What better place to learn about Victorian Era condoms but online? The Internet is truly a wonderful thing. Recently, a Gizmodo segment called “io9” featured two women in their laboratory making condoms from a 19th century recipe. Here is the recipe and the results.
1 Sheep Caceum
This is the “blind end” of a sheep intestine.
Soak in water, repeat on both sides.
This was easily done.
Repeat in a “weak ley of soda” and repeat “five or six times.”
In current English, a “weak ley of soda” is lye.
Remove the mucus membrane with a nail.
They used a butter knife.
This was actually done with brimstone. They used a laboratory equivalent: potassium metabisulfite. The lab solution was much safer.
Cut to the Required Length
Unlike modern condoms, they had to guess at the length. They had a lot of fun.
Wash in clean water, then wash in soap and water, rinse, inflate and dry.
No problem. They used vinegar somewhere in the process. The drying process took a long time so they used a hair dryer.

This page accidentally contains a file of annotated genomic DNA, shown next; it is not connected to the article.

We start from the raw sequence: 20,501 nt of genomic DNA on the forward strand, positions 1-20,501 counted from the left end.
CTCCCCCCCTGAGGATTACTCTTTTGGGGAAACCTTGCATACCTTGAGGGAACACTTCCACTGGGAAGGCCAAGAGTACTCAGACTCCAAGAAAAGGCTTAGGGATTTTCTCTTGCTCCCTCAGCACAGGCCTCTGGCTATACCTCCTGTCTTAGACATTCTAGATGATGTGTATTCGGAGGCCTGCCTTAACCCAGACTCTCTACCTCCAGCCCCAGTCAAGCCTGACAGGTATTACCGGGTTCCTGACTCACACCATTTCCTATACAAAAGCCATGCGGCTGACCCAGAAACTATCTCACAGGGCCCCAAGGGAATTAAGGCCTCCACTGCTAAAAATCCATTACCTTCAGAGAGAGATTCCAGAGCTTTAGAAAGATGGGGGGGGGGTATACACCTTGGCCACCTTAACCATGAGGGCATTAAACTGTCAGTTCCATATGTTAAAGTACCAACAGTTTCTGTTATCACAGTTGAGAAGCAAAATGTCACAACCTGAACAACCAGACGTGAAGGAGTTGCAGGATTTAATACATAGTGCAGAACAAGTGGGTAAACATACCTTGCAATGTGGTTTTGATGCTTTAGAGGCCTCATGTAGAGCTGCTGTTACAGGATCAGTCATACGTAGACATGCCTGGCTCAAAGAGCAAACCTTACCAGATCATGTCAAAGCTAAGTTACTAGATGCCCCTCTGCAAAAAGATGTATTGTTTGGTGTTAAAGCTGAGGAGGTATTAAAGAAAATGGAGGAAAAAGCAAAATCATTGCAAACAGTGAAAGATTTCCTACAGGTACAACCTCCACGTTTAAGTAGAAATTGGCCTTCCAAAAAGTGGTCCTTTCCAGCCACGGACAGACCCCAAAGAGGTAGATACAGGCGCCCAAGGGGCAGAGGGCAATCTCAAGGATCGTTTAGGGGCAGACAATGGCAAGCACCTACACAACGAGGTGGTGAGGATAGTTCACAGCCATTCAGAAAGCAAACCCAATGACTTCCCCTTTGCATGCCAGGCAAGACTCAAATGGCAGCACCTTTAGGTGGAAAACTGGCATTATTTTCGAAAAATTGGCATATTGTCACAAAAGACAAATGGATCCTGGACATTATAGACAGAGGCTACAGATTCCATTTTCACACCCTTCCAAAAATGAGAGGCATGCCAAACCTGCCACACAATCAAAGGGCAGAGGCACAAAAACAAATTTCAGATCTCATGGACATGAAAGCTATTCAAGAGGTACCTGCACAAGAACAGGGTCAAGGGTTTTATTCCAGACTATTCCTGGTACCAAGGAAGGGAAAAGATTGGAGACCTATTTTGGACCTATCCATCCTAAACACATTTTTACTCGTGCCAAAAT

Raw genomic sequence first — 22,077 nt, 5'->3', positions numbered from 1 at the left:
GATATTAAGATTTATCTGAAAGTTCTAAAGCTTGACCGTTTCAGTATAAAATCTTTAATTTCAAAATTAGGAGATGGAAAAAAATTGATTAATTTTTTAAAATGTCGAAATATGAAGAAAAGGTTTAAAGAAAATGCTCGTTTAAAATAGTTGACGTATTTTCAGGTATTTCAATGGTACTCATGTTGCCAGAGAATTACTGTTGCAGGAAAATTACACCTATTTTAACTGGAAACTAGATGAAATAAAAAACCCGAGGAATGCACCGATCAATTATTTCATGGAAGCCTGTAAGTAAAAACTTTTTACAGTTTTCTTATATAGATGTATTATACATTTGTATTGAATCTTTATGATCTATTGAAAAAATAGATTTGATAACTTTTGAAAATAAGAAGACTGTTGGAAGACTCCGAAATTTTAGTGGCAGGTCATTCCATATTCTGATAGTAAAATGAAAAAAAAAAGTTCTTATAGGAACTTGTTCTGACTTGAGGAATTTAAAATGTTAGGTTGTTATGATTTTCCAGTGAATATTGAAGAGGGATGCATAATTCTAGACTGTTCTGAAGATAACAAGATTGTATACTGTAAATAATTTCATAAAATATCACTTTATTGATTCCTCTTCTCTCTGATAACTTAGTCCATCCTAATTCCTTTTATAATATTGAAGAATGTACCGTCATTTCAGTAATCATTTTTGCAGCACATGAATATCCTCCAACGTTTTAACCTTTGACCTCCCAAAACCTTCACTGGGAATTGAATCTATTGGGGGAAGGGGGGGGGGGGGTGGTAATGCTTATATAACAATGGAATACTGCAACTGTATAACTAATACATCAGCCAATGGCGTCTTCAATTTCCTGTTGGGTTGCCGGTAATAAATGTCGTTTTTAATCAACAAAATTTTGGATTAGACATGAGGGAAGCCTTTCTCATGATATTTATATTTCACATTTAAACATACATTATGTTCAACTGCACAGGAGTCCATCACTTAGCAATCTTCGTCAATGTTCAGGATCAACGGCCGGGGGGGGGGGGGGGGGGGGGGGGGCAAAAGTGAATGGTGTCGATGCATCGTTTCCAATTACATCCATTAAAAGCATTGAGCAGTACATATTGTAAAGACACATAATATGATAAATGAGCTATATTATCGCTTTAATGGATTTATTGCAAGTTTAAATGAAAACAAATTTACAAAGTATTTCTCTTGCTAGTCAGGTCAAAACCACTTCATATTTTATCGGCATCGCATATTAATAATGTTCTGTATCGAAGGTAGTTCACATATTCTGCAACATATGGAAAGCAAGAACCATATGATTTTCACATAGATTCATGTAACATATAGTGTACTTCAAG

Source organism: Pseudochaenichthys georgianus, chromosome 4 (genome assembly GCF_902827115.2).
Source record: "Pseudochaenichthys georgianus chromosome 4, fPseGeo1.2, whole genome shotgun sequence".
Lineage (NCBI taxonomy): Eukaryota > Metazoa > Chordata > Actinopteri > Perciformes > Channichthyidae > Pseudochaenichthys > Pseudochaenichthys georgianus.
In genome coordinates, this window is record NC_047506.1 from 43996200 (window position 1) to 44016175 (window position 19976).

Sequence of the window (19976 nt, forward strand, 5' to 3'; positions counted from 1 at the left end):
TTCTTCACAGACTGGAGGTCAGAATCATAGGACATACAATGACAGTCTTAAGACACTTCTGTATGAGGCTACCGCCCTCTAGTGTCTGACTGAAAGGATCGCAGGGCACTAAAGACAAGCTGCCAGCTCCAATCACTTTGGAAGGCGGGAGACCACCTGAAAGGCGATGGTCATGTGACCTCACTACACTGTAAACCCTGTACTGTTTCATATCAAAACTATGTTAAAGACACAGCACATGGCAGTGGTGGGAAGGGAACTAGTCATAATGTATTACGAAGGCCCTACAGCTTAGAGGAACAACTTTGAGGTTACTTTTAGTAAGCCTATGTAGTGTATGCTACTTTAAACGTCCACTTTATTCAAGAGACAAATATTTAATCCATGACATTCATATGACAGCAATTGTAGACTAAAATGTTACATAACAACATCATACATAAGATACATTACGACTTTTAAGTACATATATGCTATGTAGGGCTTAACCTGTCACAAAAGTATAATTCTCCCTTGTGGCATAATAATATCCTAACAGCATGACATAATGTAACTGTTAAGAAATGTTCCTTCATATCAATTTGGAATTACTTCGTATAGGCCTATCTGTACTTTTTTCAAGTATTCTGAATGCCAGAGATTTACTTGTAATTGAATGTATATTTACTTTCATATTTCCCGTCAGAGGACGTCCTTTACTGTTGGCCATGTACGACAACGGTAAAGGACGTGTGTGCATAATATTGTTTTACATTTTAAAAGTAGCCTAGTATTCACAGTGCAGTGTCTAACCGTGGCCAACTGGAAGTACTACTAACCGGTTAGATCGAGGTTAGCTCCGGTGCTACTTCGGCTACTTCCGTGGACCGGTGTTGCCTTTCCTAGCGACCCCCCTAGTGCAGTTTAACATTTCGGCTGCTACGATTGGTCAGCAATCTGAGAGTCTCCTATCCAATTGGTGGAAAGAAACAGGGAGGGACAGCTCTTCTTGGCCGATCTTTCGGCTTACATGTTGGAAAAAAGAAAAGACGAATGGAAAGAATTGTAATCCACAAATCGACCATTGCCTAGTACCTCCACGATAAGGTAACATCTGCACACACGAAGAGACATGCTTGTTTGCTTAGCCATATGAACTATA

Tie a Ribbon Around the Open End
The condom came out dry, and needed to be hydrated for use. It came out close to
a modern condom, but with some major differences. Instead of the nice elastic top of a modern condom to keep it tight on the penis, a ribbon had to be used to keep it from sliding off.
But the biggest difference was that it took “a week’s worth of work and a day’s worth of wages” to make the condom. Life would indeed be dull if it took a day’s worth of work to obtain one condom. We offer condoms for as low as 63 cents apiece.
They asked a few people, both male and female, if they would use the homemade condom. Most said “no,” but said “yes” if they were back in the 19th century and it was the only option.
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